The playing group has adopted a low carbohydrate, high fat (LCHF) diet over the past six weeks with the benefits said to include weight loss, quicker recovery and increased energy levels.
The diet flies in the face of the traditional theory that carbohydrates are an essential fuel source for athletes. While some dieticians and doctors support the diet, others have criticised it.
Tim Noakes, a South African professor of exercise and sports science at the University of Cape Town, is a huge advocate of the diet, with some members of the Australian cricket team adopting the regime, including all-rounder Shane Watson.
"Essentially what it's about is using your fat stores as your energy replacement. So instead of using carbohydrates as your primary energy source, you're utilising your fat stores, which are about 10 times more significant then your carbohydrate stores.
"There's no doubt there are other players in the AFL and clubs doing a similar thing."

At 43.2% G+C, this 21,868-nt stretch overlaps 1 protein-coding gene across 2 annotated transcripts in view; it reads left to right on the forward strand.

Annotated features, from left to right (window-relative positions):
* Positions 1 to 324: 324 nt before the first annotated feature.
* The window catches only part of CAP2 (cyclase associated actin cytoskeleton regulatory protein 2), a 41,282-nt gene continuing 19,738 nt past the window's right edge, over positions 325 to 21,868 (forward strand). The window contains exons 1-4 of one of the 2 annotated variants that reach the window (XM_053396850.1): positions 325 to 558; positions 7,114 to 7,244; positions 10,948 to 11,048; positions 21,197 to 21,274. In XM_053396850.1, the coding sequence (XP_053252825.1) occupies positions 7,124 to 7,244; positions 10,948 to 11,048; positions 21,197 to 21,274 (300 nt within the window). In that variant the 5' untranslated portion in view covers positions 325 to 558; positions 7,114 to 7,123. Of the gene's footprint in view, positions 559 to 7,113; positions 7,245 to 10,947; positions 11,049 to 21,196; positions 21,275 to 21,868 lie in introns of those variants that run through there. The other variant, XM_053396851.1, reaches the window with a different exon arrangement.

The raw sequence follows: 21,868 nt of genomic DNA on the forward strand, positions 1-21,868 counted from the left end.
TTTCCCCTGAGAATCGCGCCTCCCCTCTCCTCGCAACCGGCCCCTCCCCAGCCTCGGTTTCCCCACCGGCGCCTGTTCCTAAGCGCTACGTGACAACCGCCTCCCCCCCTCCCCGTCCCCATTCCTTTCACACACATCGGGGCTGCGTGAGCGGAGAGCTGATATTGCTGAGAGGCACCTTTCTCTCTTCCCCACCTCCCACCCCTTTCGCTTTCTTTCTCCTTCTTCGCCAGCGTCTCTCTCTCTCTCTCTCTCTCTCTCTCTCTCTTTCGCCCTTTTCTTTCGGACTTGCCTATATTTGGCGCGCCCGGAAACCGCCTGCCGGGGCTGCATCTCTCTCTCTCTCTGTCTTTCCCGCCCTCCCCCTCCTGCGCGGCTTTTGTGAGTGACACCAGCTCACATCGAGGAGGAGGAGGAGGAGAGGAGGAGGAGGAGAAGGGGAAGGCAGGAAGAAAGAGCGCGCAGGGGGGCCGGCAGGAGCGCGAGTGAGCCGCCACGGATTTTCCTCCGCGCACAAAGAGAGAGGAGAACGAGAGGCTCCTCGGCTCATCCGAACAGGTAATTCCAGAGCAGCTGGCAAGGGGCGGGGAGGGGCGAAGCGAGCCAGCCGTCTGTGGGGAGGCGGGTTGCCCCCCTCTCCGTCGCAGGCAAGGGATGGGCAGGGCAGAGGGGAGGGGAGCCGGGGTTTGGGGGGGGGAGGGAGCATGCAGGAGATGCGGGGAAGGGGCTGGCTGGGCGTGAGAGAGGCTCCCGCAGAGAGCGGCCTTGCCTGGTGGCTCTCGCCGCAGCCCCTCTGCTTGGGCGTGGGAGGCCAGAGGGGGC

The LCHF diet means players must avoid foods such as bread, cereals, pasta, potatoes, rice, sugar and processed foods.
A typical breakfast is scrambled eggs, bacon and avocado, while lunch and dinner consists of a protein (chicken, fish, red meat) with the fat left on, salad and vegetables.
To help the players adjust to the new meal plan, the club is now providing breakfast three days a week, and lunch four times a week.
Players must become "fat-adapted" before they begin to reap the benefits of the diet but already the Demons are starting to feel the benefits.
"Anecdotally already players are telling us they feel better on the diet and that they're recovering quicker," Misson said.
"They haven't had a drop in energy because they've decreased their carbohydrate intake.